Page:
It wouldn’t be surprising to see AT&T change course in order to pursue paid prioritization in the future. In February, the company argued that paid prioritization should be allowed because it could benefit applications such as “autonomous cars, robotic surgeries, or public safety communications.”
Verizon also says it isn’t pursuing paid prioritization for now—despite the company’s years-long battle to allow such deals.
“We will not accept payments from any company to deliver its traffic faster or sooner than other traffic on our consumer broadband service, nor will we deliver our affiliates’ Internet traffic faster or sooner than third parties,’” Verizon says. “We will not prioritize traffic in a way that harms competition or consumers.”
Verizon also said that it “will not block any legal Internet content, applications, or services based on their source or content” and “will not throttle or slow down any Internet traffic based on its source or content.”
Verizon has played the biggest role in the broadband industry’s fight against net neutrality. It was Verizon’s lawsuit against the FCC that overturned the first version of net neutrality rules in 2014.
During oral arguments in that case, Verizon complained that net neutrality rules don’t allow it to block online services that refuse to pay Verizon for access to Internet users. Verizon argued that it would be able to block websites and online services “in a free market.”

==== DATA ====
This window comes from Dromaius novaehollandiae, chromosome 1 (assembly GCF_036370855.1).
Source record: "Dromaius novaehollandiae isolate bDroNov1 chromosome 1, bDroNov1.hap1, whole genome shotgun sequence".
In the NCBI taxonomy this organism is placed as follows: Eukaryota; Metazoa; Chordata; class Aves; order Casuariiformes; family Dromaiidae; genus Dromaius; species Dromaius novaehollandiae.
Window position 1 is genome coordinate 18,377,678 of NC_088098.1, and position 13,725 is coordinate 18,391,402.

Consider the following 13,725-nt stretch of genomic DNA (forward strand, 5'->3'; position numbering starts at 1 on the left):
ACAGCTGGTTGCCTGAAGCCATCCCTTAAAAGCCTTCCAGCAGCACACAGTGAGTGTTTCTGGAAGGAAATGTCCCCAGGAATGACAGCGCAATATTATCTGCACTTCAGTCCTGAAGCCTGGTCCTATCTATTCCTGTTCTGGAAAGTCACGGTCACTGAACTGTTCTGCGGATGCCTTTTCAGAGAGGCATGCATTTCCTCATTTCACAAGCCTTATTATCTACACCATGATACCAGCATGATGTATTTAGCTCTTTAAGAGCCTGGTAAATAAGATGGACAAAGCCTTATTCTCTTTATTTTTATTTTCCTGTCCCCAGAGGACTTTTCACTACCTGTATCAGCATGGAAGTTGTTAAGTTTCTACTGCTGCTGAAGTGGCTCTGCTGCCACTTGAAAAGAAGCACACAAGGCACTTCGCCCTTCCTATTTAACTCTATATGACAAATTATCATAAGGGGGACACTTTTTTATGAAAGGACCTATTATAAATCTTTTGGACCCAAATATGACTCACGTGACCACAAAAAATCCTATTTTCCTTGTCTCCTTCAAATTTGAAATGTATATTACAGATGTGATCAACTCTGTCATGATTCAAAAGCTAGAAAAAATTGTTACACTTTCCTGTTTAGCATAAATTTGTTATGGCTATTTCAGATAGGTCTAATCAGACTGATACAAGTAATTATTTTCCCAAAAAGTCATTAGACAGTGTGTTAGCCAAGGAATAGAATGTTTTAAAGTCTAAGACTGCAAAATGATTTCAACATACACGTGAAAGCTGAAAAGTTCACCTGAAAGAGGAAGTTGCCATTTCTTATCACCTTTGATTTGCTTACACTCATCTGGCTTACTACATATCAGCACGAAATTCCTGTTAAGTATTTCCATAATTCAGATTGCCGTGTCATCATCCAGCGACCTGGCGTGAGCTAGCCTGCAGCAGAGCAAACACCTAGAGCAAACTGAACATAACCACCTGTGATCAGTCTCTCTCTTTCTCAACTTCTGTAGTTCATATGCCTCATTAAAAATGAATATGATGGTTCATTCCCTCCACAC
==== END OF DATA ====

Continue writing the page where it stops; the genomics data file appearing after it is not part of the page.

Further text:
While Verizon today is pledging that it won’t block, throttle, or charge for prioritization, it’s clearly something the company has considered.
Charter’s disclosure page, as mentioned previously in this article, makes no promises regarding paid prioritization. Another recent policy statement that says Charter does not “slow down, block, or discriminate against lawful content” also makes no promises on paid prioritization.
We asked Charter for its current stance on paid prioritization and will update this story if we get a response.
Charter does pledge not to block or throttle lawful Internet traffic. “Charter does not block or degrade its Customers’ ability to access lawful content or services,” the disclosure says. Charter says it may block sites for security reasons or to prevent “the transfer of child pornography or other unlawful content.”
Charter made more extensive net neutrality pledges when it was seeking FCC permission to buy Time Warner Cable. In exchange for merger approval, Charter said that it would avoid blocking, throttling, and paid prioritization for three years regardless of whether the net neutrality rules remained in place. But the FCC did not actually put this requirement into writing when it approved the merger in 2016, saying it was unnecessary because the net neutrality rules were the “law of the land.”
The FCC did impose other merger conditions, however. For seven years, Charter must offer free network interconnection to network operators, content delivery networks, and online services that meet certain traffic requirements. This should help prevent the kind of congestion that affected Netflix on Time Warner Cable and other ISPs in 2013 and 2014.
Another merger condition in place for seven years prevents Charter from imposing data caps or charging for Internet service based on data usage.
Disclosure: The Advance/Newhouse Partnership, which owns 13 percent of Charter, is part of Advance Publications. Advance Publications owns Condé Nast, which owns Ars Technica.